Insurance is a means of passing risk on to large corporations, who overpay for it. Carriers charge so much that the payments are called premiums. The companies, which are all owned by Warren Bouffant and the Tripartite Commission, use the profits for lobbying the government to raise their fees.
Types of insurance: Insurance has many names, such as workers' constipation and errors and commissions.
Principles of insurance: The first is that claims are never paid.
There are two main branches of insurance: properly casually and life and health. The first is for things, like houses and trucks, and the other one isn't.
Properly casually insurance: Almost anything can be insured. Famous examples include Greta Garbo's legs and Hillary Clinton's ego.
Life insurance: Death insurance, in case you don't die.
Flight insurance: A policy you buy at the airport and can't claim on until you're dead.
Other insurance types:
Indemnification: Insurance companies are indemnified from paying claims, which is where they have an edge on the capital markets.
Reinsurance: Reinsurance is when the insurance company double bills you.
Retrocession: This is an industry term for printing policies on parchment, so that customers will think the company has been around for 300 years.
Other markets: Lloyd's is a London insurance company originally run by a guy called Lloyd, who drank a lot of coffee and invented insurance one day to burn off a caffeine imbalance. Europe is owned by two insurance companies, Swiss Re and Munich Re. Third World countries don't have insurance because they don't own anything.
Insurance vehicles: Most insurers prefer the Cadillac, although some of the younger ones like BMWs.
Mutual insurance: I pay your premiums, you pay mine. Because neither of us ever gets paid, we are mutually screwed.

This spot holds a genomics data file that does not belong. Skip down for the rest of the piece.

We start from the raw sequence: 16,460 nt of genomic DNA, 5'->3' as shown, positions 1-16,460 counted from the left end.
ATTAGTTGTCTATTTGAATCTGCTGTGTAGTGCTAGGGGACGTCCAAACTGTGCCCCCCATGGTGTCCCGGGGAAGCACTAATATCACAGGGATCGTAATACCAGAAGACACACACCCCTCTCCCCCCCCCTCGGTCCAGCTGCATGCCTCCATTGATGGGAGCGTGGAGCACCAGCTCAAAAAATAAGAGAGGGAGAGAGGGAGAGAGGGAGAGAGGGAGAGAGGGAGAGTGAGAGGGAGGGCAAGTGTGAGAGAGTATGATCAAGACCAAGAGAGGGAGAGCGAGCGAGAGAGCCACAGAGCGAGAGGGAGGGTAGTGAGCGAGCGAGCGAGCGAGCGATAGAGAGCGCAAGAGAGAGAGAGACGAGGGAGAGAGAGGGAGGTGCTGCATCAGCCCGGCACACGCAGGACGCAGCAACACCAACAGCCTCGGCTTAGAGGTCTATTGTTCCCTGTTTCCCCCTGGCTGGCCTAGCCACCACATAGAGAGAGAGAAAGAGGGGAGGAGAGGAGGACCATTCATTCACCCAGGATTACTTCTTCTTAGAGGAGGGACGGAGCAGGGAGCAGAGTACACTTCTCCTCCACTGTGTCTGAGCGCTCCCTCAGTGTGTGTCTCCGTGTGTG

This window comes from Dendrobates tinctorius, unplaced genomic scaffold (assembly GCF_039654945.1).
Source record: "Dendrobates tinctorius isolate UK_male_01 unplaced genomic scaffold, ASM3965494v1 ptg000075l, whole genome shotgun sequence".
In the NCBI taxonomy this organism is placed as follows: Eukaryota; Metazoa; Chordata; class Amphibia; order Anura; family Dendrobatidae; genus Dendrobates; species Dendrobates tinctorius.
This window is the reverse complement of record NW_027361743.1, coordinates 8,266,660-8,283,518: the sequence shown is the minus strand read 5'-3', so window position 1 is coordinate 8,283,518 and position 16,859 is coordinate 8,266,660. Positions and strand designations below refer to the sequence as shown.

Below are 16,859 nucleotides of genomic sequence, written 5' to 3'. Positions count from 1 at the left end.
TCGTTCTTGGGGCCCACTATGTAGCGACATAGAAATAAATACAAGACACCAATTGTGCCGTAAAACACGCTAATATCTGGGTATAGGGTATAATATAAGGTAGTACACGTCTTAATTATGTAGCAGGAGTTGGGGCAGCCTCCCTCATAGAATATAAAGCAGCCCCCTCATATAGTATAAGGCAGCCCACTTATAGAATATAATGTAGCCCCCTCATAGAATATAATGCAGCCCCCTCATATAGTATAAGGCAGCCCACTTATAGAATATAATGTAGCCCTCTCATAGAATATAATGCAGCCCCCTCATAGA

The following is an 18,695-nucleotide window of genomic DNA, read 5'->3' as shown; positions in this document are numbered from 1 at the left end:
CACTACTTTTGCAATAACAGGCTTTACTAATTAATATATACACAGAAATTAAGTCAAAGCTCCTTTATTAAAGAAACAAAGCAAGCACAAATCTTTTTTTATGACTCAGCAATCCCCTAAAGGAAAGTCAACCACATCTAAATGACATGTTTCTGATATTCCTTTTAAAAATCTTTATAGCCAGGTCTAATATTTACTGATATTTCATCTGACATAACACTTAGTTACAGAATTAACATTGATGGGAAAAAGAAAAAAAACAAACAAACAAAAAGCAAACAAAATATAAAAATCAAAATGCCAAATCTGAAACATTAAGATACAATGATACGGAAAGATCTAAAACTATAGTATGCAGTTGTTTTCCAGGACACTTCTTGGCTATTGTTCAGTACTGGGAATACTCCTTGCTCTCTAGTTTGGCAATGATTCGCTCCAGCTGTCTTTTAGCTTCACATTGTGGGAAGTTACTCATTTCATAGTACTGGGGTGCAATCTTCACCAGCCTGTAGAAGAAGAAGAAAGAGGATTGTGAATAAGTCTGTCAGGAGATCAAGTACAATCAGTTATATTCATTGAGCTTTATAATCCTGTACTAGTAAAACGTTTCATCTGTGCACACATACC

Alternative risk: If the consumer does not buy insurance, he is said to be "self-insured," which is an alternative risk management technique.
Synonyms: uncovered, bare, nekkid.
Actuaries: Human calculators who set the price of insurance based on how long they think people might live. Actuaries obtain their information by carefully asking around.
Brokers: Brokers don't do much, but take 90 percent of the premiums and often wear masks like the Lone Ranger did, to hide their identities. They manage the money until there's nothing left and everyone is broker than they were to start with.
Insurance policies: The main policy (see "principles" above) is not to pay claims.
Umbrella policies should never be opened indoors. An insurance policy can be used as collateral, unless the printing is fuzzy, in which case it is known as collateral damage.
Reinstatement: Whenever a bad thing happens, insurance will not cover it. Customers can then buy another policy that will also not cover it.
Catastrophe: This is a technical term used when an insurance company spends all its money and can't pay the CEO.
Moral hazard: Prostitutes. (See: Eliot Spitzer)
Authors of this page: George W. (Washington, D.C.), Elvis P. (Tennessee), Fidel C. (Cuba), Cher (New York).
ROGER CROMBIE is a Bermuda-based columnist for Risk & Insurance®.
August 1, 2008
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